Langshan chickens, sometimes referred to as Croad Langshans, originated in the Langshan district around the Yangtszekiang River near Shanghai. Major A.C. Croad of England first imported this unique breed in 1872. The Langshan was bred throughout the Langshan region to survive the damp conditions.

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Once they were exported from China, many breeders confused them with the Black Shanghai chicken (Cochin) that is similar in appearance. This led to breeders selecting for specific traits and establishing four distinct types: a shorter legged bird like the cochin (they later became some of the foundation stock of the Orpington chicken), A longer legged bird without the characteristic leg feathers (commonly called the “Deutchman” or “German Langshan”), a long legged, thin breasted bird similar to the Modern Game (now referred to as the “Modern Langshan”), and those that maintained the appearance of the original Langshan- long legged with great depth of body and full, large breasts. The birds that retained their original characteristics are in England and are the Langshan variety that was brought to America.The Black Langshan was recognized by the American Poultry Association (APA) in 1883. A White “sport” variety was developed out of the English Black Langshan stock in 1885 and was recognized by the APA in 1893. A third coloration, the Blue “sport” occurred occasionally from crossing the White and Black Langhsans and was recognized in 1987.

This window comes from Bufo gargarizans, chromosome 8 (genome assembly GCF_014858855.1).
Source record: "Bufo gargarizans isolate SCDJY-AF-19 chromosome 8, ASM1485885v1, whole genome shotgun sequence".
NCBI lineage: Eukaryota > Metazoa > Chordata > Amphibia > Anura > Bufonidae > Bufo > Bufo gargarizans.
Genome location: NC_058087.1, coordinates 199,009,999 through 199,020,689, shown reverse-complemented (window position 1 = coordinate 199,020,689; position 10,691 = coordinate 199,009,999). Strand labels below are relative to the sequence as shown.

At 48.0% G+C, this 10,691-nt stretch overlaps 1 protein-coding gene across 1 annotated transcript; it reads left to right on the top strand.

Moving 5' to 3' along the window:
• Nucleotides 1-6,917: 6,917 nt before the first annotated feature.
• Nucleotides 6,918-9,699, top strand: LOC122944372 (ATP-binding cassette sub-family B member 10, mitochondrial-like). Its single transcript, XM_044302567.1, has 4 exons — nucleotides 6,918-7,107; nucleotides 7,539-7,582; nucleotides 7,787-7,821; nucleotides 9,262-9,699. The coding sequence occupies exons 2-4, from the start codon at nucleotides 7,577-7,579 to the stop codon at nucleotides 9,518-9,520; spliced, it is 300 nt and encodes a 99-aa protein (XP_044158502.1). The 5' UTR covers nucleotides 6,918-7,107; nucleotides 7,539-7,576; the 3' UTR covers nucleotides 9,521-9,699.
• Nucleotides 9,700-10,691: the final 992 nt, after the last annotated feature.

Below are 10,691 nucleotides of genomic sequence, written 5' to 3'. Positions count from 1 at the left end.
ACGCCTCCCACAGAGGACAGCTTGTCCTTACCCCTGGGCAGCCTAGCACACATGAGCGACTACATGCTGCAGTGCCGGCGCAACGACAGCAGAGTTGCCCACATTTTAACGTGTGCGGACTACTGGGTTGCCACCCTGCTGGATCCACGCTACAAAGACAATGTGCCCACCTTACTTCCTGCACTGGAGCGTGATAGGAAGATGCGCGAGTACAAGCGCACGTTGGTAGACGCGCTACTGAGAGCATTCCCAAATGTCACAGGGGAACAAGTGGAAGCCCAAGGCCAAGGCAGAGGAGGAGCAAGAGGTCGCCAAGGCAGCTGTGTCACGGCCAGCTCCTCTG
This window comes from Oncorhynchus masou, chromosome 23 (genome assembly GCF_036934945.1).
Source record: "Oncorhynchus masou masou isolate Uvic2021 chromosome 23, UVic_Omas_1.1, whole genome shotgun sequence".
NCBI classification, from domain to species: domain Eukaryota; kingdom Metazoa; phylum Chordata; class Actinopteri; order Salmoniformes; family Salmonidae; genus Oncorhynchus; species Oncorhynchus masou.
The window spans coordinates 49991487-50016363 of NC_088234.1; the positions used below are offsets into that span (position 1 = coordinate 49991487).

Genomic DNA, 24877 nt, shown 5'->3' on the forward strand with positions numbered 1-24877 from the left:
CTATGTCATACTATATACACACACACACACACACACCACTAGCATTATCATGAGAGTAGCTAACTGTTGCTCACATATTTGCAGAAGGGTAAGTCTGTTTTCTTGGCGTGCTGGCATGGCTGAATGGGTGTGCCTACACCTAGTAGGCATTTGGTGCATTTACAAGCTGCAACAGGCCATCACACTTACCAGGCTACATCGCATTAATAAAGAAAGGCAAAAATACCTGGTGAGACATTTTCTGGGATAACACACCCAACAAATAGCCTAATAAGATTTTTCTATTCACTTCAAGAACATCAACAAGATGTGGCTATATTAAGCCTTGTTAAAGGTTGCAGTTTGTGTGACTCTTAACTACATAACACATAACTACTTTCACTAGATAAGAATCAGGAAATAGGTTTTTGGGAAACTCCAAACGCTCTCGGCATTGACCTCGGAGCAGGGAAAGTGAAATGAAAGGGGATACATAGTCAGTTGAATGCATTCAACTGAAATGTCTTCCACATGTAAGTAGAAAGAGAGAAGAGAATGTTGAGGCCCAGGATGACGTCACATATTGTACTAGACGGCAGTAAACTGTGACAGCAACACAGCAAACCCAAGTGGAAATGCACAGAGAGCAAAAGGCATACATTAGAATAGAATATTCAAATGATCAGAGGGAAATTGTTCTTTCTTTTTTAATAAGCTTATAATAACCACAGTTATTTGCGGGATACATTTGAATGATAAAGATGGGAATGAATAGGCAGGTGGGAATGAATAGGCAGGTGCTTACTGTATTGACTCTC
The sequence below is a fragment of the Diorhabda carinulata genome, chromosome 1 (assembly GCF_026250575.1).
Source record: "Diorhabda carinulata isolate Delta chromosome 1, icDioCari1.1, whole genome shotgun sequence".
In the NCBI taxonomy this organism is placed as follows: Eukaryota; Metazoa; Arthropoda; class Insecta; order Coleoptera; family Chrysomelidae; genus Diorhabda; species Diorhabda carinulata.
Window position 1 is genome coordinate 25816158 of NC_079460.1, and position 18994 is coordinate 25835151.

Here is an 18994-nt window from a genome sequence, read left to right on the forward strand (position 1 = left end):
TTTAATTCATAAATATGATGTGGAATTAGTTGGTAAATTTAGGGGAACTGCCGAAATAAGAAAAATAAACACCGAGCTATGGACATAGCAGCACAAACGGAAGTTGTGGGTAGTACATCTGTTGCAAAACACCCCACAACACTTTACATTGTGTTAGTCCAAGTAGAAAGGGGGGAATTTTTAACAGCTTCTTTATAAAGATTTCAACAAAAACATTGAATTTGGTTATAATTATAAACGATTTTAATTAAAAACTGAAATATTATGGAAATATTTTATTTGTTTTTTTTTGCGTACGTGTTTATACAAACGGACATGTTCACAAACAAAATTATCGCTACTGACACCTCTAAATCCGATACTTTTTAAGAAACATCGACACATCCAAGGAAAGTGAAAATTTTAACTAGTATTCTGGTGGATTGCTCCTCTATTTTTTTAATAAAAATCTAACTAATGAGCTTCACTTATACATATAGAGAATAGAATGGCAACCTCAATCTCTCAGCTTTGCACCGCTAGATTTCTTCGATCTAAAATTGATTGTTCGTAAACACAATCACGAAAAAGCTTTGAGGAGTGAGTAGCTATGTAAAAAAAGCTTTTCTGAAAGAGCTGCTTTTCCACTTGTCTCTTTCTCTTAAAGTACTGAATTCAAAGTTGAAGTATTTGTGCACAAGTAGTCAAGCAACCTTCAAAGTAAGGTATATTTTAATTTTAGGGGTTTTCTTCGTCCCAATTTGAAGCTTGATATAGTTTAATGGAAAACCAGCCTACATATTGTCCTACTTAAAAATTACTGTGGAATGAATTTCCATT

Langshans are a multi-purpose breed, having a fine white meat that is flavorful as well as being a prolific layers of very dark brown eggs. Males weigh 9.5lbs and females weigh 7.5lbs. In appearance, the breed is tall, partly due to its long legs but also its deep body that is held erect. Their shanks and toes are feathered and have bluish-black skin with pink color between the scales and white soles. Their bones are relatively small. They are very hardy, with tight feathering and dark brown eye color.

Langshans are good foragers and are adept at flying, even over tall fences. The males and females are docile and easily handled. They can be kept on any soil type, and are known to be the only Asiatic breed suited to the climate of the Southern States. They do well in confinement and will not become broody until April or May. They are not determined sitter, but are faithful mothers. Chicks are hardy, fast growing, and easily reared. They will begin laying at 6-7 months old. The Langshan chicken is listed as “threatened” by the Livestock Conservancy with fewer than 1,000 breeding birds in the United States, with seven or fewer primary breeding flocks, and estimated global population less than 5,000.

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Langshan chickens

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